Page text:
“Oh f**k, the internet is here" - Anonymous
Pre-digital media and geographically-limited communities afforded considerable opportunities for intermediaries to establish business models and mechanisms of control based on exploiting both economies of scale (a key factor driving the cyclical process Timothy Wu has outlined in The Master Switch) and the dependence of consumers on a few, highly centralised media for information and entertainment and limited networks for trade and commerce.
The privileged intermediaries of late twentieth century Western economies located themselves at crucial points in the distribution paths of content and products. At those points, they were able to exploit consumers’ and voters’ lack of alternative sources of products and information. They played the role, in effect, of gatekeepers. And online interconnectedness and gatekeeping have been in fundamental conflict since the first mass usage of the internet emerged in the 1990s.
Gatekeepers included governments and major political parties, the legal industry, large corporations, major religions and the media. Their shared status did not mean they had shared interests, or acted in concert, but all had similar operational models, relying on privileged positions in the analog networks of the twentieth century, controlling information flows to their advantage and shaping markets to their own interests.
Gatekeepers also had in common not merely their status as pre-digital élites, the kings of the analog heap, but their flawed response to interconnectedness. As McLuhan noted in relation to the evolution of analog media markets, “the new technological environments generate the most pain among those least prepared to alter their old value structures.” Gatekeepers misinterpreted the significance of interconnectedness for them and persisted with legacy business models long after it became apparent those models were breaking down – as if generations of easy living off gatekeeping had destroyed their capacity to innovate. Indeed, for these gatekeepers, innovation was a major threat to them. Some examples of different forms of gatekeeping offer an insight into how their business models or modes of operation have been affected by interconnectedness.
The copyright industry
The audio-visual content industry – or to call it by its proper name, the copyright industry – was the earliest to see its gatekeeper-based business model imperilled, and over a decade later it continues to cling to its old value structure of command and control. The copyright industry seems to have arrogated to itself the role of internet crash test dummy, demonstrating to other gatekeepers how not to respond to the impact of the internet. According to 2011 data from Cisco, peer-to-peer filesharing accounted for 40 percent of all consumer internet traffic in 2011, and it is predicted to continue to grow at over 20 percent per annum, although it has been overtaken in North America by legitimate video traffic such as Netflix.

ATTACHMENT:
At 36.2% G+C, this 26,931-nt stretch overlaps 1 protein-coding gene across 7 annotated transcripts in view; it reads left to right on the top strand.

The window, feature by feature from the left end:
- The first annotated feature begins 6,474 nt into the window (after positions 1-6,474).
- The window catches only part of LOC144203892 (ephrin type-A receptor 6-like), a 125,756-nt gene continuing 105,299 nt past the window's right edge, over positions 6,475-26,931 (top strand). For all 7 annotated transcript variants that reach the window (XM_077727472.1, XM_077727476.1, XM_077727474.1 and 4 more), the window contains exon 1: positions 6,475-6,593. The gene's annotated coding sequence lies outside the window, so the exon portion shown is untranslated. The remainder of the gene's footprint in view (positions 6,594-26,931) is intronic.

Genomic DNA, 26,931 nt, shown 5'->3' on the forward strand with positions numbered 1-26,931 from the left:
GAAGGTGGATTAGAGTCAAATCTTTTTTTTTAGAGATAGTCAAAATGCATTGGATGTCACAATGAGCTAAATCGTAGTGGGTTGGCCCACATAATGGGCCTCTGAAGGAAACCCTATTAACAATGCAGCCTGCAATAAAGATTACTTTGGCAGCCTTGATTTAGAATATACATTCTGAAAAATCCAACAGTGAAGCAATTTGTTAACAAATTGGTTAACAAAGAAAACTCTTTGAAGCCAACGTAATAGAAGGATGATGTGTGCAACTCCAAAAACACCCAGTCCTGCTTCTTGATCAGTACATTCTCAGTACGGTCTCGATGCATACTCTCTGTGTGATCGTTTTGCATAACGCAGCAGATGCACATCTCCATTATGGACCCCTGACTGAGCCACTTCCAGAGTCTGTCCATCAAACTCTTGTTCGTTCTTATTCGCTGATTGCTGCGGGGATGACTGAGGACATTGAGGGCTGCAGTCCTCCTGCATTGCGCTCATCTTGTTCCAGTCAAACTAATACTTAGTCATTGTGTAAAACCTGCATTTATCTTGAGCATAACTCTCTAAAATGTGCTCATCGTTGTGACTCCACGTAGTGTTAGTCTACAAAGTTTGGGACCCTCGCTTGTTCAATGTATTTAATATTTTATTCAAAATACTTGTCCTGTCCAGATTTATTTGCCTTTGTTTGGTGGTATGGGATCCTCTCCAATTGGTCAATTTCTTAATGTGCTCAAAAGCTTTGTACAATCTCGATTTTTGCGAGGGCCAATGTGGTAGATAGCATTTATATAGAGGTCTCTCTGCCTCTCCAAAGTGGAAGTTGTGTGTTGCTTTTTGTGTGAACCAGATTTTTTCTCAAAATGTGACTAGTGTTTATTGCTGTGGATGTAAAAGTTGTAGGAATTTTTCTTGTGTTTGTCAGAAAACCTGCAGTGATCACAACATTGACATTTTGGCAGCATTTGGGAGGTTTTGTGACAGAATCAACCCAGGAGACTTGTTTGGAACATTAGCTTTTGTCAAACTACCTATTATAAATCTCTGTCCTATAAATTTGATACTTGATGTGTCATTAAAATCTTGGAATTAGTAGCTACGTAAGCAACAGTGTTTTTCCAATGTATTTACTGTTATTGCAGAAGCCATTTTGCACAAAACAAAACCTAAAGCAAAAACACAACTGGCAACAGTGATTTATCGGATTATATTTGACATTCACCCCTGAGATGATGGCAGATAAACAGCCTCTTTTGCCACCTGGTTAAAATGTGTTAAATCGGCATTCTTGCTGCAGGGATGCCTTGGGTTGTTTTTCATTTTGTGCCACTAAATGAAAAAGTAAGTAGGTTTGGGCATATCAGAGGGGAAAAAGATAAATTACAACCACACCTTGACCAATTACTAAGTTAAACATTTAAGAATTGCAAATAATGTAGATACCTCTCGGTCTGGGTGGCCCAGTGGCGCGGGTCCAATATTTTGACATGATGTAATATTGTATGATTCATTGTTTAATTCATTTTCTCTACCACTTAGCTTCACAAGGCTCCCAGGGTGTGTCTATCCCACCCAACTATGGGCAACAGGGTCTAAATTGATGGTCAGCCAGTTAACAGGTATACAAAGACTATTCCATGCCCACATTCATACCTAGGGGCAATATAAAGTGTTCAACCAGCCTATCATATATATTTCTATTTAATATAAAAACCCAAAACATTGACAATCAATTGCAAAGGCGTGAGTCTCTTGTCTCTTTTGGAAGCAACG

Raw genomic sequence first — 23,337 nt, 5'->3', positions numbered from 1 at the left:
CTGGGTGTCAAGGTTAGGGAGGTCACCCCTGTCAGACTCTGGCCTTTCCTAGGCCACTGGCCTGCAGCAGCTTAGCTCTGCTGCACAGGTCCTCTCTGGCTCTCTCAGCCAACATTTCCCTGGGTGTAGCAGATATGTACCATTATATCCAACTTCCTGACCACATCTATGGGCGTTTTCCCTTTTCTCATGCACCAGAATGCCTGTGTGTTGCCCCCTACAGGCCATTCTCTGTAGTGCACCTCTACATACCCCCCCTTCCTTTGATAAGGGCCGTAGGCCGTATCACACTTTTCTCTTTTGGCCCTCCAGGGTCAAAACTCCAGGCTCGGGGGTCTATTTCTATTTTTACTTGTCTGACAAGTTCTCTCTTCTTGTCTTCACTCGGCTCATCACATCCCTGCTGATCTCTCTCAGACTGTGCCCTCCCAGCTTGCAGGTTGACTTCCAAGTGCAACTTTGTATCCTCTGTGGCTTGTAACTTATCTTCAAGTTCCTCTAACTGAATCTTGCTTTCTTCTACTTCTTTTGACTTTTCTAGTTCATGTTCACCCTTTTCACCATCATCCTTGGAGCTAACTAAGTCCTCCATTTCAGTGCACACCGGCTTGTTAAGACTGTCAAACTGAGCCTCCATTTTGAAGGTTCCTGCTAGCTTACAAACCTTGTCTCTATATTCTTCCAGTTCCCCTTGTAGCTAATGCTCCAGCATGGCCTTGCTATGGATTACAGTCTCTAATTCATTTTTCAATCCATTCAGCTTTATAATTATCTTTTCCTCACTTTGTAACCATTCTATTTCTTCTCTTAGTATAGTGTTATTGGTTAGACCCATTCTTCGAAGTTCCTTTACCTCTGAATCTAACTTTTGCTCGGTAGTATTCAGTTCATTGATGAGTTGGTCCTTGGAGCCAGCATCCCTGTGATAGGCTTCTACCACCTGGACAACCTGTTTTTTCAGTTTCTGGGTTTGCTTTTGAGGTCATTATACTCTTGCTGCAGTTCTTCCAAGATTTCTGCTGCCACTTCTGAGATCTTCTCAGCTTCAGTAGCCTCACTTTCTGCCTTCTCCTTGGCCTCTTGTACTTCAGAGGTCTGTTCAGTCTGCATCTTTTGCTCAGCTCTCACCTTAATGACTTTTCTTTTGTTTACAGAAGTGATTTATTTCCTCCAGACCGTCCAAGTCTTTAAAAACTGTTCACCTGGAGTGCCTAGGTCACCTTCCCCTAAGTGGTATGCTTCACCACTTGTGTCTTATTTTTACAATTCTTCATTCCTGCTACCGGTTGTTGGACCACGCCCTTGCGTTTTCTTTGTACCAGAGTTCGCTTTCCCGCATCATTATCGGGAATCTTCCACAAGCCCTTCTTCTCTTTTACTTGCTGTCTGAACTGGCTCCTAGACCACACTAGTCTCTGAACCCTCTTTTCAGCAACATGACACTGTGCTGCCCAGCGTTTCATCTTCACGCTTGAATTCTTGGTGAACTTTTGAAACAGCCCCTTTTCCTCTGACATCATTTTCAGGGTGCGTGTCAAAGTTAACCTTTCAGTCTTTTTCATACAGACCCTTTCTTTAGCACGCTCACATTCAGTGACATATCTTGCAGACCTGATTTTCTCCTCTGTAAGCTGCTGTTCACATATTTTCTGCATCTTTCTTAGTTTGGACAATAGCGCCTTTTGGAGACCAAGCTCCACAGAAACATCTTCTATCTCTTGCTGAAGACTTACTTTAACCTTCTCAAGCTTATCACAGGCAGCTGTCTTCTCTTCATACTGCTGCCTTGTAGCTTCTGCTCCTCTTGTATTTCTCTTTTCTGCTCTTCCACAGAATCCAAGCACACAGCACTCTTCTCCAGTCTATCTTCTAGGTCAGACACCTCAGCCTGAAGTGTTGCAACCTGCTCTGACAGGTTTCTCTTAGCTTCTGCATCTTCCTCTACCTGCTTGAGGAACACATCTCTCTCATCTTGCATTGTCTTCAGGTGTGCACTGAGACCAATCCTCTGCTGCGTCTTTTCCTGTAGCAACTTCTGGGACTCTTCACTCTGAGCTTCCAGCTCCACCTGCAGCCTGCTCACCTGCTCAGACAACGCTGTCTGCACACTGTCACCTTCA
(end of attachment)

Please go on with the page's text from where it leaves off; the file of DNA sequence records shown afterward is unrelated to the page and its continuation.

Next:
Love it or loathe it, filesharing is interconnectedness in action. It replicates the analog tradition of format shifting and sharing of content – dubbing an album onto a tape and giving it to a friend – but eliminates geography from the process. The emergence of filesharing even before most internet users had sufficient bandwidth to routinely download audio content suggests filesharing is about as close to an instinctive consequence of interconnectedness as it’s possible to get; it predates even the earliest social media platforms. However, the factors driving filesharing differ according to markets. In Australia, for example, much of it is driven by the high cost of retail CDs and DVDs, the refusal of free-to-air television networks (no slouch as gatekeepers themselves) to screen foreign programs for many months after they’ve screened in the US or UK, and the cost of legally-available content via platforms like iTunes, which charges Australian users far more than, for example, American users.
The initial response of the copyright industry to filesharing was to sue not merely those facilitating or enabling it, but to sue its customers as well – individuals who uploaded or downloaded content illegally – and to avoid as far as possible providing legal access to content in forms consumers wanted i.e with no superprofit margin, on-demand and free of restrictions on use.
This wasn’t a successful strategy: apart from the sheer cost of endless litigation, the industry’s truculence and aggressive legal tactics saw an apparently endless parade of grandmothers, small children, homeless people and even the dead receiving writs from copyright industry lawyers. This included the impressive 2006 prosecution of one Shawn Hogan for downloading Meet The Fockers, a movie that Hogan not merely hadn’t downloaded and already owned on DVD, but which, on examination, it turned out the plaintiffs didn’t possess copyright to. After failing to convince consumers that filesharing was a profound evil – the industry still spends millions of dollars paying lucky consultants to invent modelling demonstrating the catastrophic economic impacts of filesharing – the industry focused on outsourcing enforcement of copyright, to offload both the cost and reputational damage of litigation.
There has been some experimentation with outsourcing it to the copyright equivalent of ambulance-chasing law firms (packet chasers?), thereby relying on a no-win-no-fee approach to address the cost of litigation. This may yet prove a viable model, but in both the UK and the US the ruthless but sloppy tactics of law firms trying to sue hundreds of thousands of John Does has repeatedly drawn judicial ire. More successful has been the effort to shift the cost burden of enforcing copyright onto governments, and thus taxpayers, and internet service providers. This has reduced the industry’s costs, but filesharing traffic continues to expand without apparent inconvenience.